Measuring the yield of your solar cell

Discussion in 'Motorhome Chat' started by ocsid, Apr 16, 2009.

  1. ocsid

    ocsid Read Only Funster

    Joined:
    Dec 20, 2008
    Messages:
    54
    Likes Received:
    0
    I have wished for some easily usable indication of the yield of my solar cell at various times, conditions and locations without the Heath Robinson use of my multi meter or the expense of a proper meter.
    I have found a neat relatively cheap solution for directly measuring the current charging your battery from your solar cell.
    It requires the purchase of an “Automotive current Tester” from Maplins for £10; here is a link to the unit. You are likely to need the N48CY model as that suits our normal size blade fuses:

    Automotive Current Tester > Maplin

    This unit’s probe fits into a normal fuse holder; the removed fuse then fits into the side of the probe thus retaining the protection. In that state it retains the function of a fused supply and can be left indefinitely in place even with the unit “off”.
    When you switch it “on” it then displays the current to one hundredth of an Amp on the digital display, fluctuating with passing clouds and even settling flies.
    You probably would not leave it displaying as it uses a little power from its replaceable photo type 12 volt battery, £1.50. As I pointed out it can be left in place even switched “off” it will still allow the solar cell to continue charging.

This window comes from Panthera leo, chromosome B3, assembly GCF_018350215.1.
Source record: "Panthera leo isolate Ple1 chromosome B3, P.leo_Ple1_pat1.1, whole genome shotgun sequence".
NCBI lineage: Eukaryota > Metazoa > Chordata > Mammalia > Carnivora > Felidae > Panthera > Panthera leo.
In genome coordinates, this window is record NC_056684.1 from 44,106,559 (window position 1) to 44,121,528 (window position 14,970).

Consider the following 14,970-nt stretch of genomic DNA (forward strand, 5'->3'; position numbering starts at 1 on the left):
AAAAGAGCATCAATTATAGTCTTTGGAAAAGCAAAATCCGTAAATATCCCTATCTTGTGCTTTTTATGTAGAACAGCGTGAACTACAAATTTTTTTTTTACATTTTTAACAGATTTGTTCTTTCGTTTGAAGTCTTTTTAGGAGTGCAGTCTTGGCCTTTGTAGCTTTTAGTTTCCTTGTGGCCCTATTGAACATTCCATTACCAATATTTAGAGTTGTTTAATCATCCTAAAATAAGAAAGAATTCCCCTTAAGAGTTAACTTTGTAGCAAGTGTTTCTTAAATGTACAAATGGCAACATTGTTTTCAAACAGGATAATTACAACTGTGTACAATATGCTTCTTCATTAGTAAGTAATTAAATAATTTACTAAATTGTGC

Used prudently to eek out battery life it gives you an accurate indication of the yield in the conditions at that time, sun cloud rain evening or morning.

    In most cases there ought to be a fuse in line between the solar regulator and the battery positive and if this is a blade type you can locate the probe there. If not then like me you can get a single fuse holder from Halfords, £1.90

    Halfords Blade Fuse Holder from Halfords Was £1.99 Save £0.10 Price £1.89
     
  2. pappajohn

    pappajohn Funster Life Member

    Joined:
    Aug 26, 2007
    Messages:
    29,478
    Likes Received:
    16,962
    Location:
    YO11 2BD
    thanks for the link Ocsid,

    looks a useful piece of kit to have, whatever you use it for.:thumb:

    ideal for checking individual circuits for current usage as well as your suggestion. :thumb:

    i use a clamp type ammeter but it means dragging it out of a cupboard and clipping it to the wire to be checked.
     
  3. ocsid

    ocsid Read Only Funster

    Joined:
    Dec 20, 2008
    Messages:
    54
    Likes Received:
    0
    I did exactly that with it, checking out the user loads of all the kit in a new unit.
    The result of that was buying £100's worth of LEDs! So not saved much money in the end.

    Cheers Ocsid
     
  4. Gonewiththewind

    Gonewiththewind Read Only Funster

    Joined:
    Sep 13, 2007
    Messages:
    854
    Likes Received:
    35
    Location:
    Lancashire
    Thats a hell of a lot of LED's:Rofl1:
     
  5. ocsid

    ocsid Read Only Funster

    Joined:
    Dec 20, 2008
    Messages:
    54
    Likes Received:
    0
    With 6 at £12 and 4 at £8 each for good SMD's its only 10 LEDs in all; not what I would call a lot.
    However they are exceptionally good on lighting with about a third of the power drain.
     
Loading...

Share This Page